A terrible story out of Houston, about a DACA recipient’s death after volunteering during Harvey recovery efforts, is a reminder that DACA recipients are risking their lives while the future of the program is under threat.
31-year-old Alonso Guillen disappeared last Wednesday when his boat capsized as he attempted to save Harvey victims from the flooding and wreckage. His mother, who lives in Mexico, has been denied a humanitarian visa to come to Houston to bury her son. See the story in its entirety here from Houston Chronicle, and excerpts below.
On Sunday afternoon, Guillen’s body floated past a sandy berm where family members had been keeping watch for days, staring out at the murky water. A relative dove in and pulled him to the shoulder of the creek until they were able to bring a boat over to get him onto shore.
Guillen’s father, Jesus Guillen, said he’d asked his son not to try and rescue people in the storm, but he insisted, saying he wanted to help people. He cried and prayed on Sunday afternoon as they pulled his son’s body from the water.
“Thank you, God,” he said, “for the time I had with him.”
The recovery of his body brings the number of people who have died or are feared dead from Harvey to nearly 60, and officials warn that more could be found.
Guillen, who was born in Piedras Negras, Mexico, and moved to Lufkin as a teenager, headed south with his friends toward Houston after Hurricane Harvey, towing a borrowed boat. They were near Interstate 45 and Beltway 8 and trying to reach an apartment complex when they hit the bridge, relatives said.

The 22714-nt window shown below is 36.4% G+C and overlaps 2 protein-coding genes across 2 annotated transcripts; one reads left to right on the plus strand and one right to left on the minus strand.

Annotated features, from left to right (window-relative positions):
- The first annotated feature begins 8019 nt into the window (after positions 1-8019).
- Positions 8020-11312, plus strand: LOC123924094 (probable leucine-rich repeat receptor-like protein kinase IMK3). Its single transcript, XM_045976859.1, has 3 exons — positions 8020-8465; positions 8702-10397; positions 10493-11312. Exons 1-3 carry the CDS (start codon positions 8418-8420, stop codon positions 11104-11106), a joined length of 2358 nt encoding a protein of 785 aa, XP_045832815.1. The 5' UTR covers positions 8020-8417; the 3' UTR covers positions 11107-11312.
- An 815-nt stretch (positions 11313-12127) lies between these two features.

Alonso Guillen was a recipient of the Deferred Action for Childhood Arrivals program, which temporarily lifted the threat of deportation for immigrants brought to the U.S. before they were 16, family members said.
His father is a lawful permanent, but his mother is still in the application process for legal status.
Reached at her home in Piedras Negras, Mexico, across the border from Eagle Pass, Rita Ruiz de Guillen, 62, said she is heartbroken.
“I’ve lost a great son, you have no idea,” she said, weeping softly. “I’m asking God to give me strength.”
She said she hoped U.S. Customs and Border Protection officials would take pity and grant her a humanitarian visa so that she could come to Houston and bury her son, but she was turned back at the border.
“When we are with God, there are no borders,” she said. “Man made borders on this earth.”